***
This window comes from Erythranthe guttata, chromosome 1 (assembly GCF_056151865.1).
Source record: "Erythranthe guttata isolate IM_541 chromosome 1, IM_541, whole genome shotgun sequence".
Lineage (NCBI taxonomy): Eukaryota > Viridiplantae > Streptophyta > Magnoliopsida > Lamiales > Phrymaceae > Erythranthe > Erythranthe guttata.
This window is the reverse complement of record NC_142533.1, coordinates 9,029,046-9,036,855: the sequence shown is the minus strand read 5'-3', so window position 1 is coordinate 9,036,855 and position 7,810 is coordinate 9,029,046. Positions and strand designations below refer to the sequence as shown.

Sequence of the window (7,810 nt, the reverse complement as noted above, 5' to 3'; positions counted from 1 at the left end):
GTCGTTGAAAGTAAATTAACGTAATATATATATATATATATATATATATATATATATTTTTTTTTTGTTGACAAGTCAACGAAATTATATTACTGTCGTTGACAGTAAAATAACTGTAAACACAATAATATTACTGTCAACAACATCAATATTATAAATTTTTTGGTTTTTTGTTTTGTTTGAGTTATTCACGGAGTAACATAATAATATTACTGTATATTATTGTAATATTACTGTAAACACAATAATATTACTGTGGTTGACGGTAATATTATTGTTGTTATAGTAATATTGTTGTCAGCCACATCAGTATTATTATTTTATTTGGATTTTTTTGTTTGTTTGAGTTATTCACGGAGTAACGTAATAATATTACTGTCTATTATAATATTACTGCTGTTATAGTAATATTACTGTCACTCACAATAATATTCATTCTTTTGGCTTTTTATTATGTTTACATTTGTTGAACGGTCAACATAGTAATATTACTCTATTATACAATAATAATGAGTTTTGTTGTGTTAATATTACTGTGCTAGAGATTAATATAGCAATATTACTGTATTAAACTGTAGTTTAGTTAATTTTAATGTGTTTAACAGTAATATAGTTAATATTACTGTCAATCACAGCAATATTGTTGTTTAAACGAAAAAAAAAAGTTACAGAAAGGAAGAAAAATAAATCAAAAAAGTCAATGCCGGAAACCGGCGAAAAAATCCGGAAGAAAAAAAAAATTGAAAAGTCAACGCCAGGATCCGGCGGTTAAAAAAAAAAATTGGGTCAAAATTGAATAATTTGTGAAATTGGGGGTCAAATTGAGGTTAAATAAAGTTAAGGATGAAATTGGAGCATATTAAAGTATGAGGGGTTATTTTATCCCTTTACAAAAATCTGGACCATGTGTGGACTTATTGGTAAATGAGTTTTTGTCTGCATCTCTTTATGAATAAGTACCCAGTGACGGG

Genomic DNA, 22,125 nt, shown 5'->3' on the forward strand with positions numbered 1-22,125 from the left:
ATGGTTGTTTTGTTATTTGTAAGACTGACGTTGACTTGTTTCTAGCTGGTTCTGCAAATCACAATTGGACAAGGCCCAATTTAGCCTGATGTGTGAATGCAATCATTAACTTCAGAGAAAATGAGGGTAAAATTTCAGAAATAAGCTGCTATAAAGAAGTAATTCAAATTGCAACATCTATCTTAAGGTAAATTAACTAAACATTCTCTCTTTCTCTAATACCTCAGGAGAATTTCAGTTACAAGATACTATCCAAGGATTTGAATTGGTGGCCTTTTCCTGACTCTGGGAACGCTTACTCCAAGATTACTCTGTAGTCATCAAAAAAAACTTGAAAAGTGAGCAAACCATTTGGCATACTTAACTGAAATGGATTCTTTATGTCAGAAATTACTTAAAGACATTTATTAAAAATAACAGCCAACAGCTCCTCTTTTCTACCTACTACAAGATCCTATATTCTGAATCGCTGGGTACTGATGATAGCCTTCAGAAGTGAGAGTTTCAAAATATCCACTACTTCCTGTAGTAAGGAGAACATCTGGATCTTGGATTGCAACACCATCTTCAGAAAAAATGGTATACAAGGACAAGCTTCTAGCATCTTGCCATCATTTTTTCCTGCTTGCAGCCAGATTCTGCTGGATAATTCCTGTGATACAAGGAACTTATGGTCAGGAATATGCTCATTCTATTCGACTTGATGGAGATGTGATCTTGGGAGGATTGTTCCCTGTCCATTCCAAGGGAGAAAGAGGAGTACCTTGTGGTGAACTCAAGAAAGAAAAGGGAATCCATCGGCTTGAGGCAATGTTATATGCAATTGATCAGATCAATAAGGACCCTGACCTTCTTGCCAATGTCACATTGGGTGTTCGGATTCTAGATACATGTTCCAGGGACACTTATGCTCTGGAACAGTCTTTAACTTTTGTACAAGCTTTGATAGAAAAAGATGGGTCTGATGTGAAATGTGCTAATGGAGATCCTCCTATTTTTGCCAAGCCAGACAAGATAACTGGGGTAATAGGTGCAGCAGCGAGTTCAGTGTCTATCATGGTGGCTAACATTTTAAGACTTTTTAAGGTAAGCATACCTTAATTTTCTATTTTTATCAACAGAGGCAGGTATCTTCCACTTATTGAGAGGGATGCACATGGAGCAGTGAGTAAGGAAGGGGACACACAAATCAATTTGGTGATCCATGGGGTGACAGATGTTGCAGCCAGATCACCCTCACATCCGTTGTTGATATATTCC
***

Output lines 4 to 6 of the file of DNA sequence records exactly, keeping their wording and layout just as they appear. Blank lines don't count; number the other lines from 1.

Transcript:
This window is the reverse complement of record NC_142533.1, coordinates 9,029,046-9,036,855: the sequence shown is the minus strand read 5'-3', so window position 1 is coordinate 9,036,855 and position 7,810 is coordinate 9,029,046. Positions and strand designations below refer to the sequence as shown.

Sequence of the window (7,810 nt, the reverse complement as noted above, 5' to 3'; positions counted from 1 at the left end):
GTCGTTGAAAGTAAATTAACGTAATATATATATATATATATATATATATATATATATTTTTTTTTTGTTGACAAGTCAACGAAATTATATTACTGTCGTTGACAGTAAAATAACTGTAAACACAATAATATTACTGTCAACAACATCAATATTATAAATTTTTTGGTTTTTTGTTTTGTTTGAGTTATTCACGGAGTAACATAATAATATTACTGTATATTATTGTAATATTACTGTAAACACAATAATATTACTGTGGTTGACGGTAATATTATTGTTGTTATAGTAATATTGTTGTCAGCCACATCAGTATTATTATTTTATTTGGATTTTTTTGTTTGTTTGAGTTATTCACGGAGTAACGTAATAATATTACTGTCTATTATAATATTACTGCTGTTATAGTAATATTACTGTCACTCACAATAATATTCATTCTTTTGGCTTTTTATTATGTTTACATTTGTTGAACGGTCAACATAGTAATATTACTCTATTATACAATAATAATGAGTTTTGTTGTGTTAATATTACTGTGCTAGAGATTAATATAGCAATATTACTGTATTAAACTGTAGTTTAGTTAATTTTAATGTGTTTAACAGTAATATAGTTAATATTACTGTCAATCACAGCAATATTGTTGTTTAAACGAAAAAAAAAAGTTACAGAAAGGAAGAAAAATAAATCAAAAAAGTCAATGCCGGAAACCGGCGAAAAAATCCGGAAGAAAAAAAAAATTGAAAAGTCAACGCCAGGATCCGGCGGTTAAAAAAAAAAATTGGGTCAAAATTGAATAATTTGTGAAATTGGGGGTCAAATTGAGGTTAAATAAAGTTAAGGATGAAATTGGAGCATATTAAAGTATGAGGGGTTATTTTATCCCTTTACAAAAATCTGGACCATGTGTGGACTTATTGGTAAATGAGTTTTTGTCTGCATCTCTTTATGAATAAGTACCCAGTGACGGG